“I am a firm believer in the people. If given the truth, they can be depended upon to meet any national crisis. The great point is to bring them the real facts, and beer.” Abraham Lincoln
Democracy, sovereignty. Bureaucracy, globalisation. The Brexit debate has brought forward a whole gear of concepts that have been massively over-used, in an urge to give some intellectual weight to each side’s arguments. The EU? a bureaucratic machine – a loss of sovereignty for its member states. The UK? A country that can face the winds of globalisation on its own, with Brexiting finally allowing its population to make choices on a democratic basis. Is it a euphemism to say that some of us have felt betrayed by the striking emptiness of these claims? That it felt like complex notions such as sovereignty and globalisation have been overly simplified and used as smokescreens to justify all sorts of self-interested political moves?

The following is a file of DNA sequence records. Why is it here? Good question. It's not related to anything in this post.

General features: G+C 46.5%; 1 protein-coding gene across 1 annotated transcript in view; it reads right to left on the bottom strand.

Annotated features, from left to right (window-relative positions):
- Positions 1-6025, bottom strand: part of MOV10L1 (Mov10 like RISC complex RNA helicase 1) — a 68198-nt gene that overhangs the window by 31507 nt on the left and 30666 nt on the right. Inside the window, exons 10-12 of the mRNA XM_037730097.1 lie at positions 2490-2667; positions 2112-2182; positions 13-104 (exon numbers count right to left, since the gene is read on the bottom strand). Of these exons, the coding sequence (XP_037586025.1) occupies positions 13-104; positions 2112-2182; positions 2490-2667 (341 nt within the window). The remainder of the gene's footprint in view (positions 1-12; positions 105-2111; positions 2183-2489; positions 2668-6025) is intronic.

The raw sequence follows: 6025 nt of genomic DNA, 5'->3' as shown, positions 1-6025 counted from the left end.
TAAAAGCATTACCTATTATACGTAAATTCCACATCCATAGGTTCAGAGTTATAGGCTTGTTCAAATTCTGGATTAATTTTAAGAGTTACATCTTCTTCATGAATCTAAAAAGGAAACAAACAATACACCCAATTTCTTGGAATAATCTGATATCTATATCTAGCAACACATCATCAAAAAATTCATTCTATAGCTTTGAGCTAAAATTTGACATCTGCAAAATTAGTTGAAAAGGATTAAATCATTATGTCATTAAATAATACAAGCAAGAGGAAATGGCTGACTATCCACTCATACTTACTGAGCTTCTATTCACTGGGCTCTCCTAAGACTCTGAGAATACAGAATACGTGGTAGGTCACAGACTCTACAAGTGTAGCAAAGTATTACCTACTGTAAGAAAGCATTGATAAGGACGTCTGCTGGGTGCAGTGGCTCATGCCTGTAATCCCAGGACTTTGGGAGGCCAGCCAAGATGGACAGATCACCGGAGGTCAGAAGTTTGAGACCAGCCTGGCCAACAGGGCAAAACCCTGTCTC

Democracy is an interesting one. On one side the Leave campaign was shouting at will that the sprawling EU machine had led to an atrophy of democracy. Leave to regain control! On the other side, it was fascinating to observe how a flurry of disdain and cynicism from the remain supporters blew on social media after the referendum results, as some claimed that this is democracy in action – or, give a voice to the people and that’s what they do with it. So what’s the diagnosis here? Too much democracy? Or not enough? Continue reading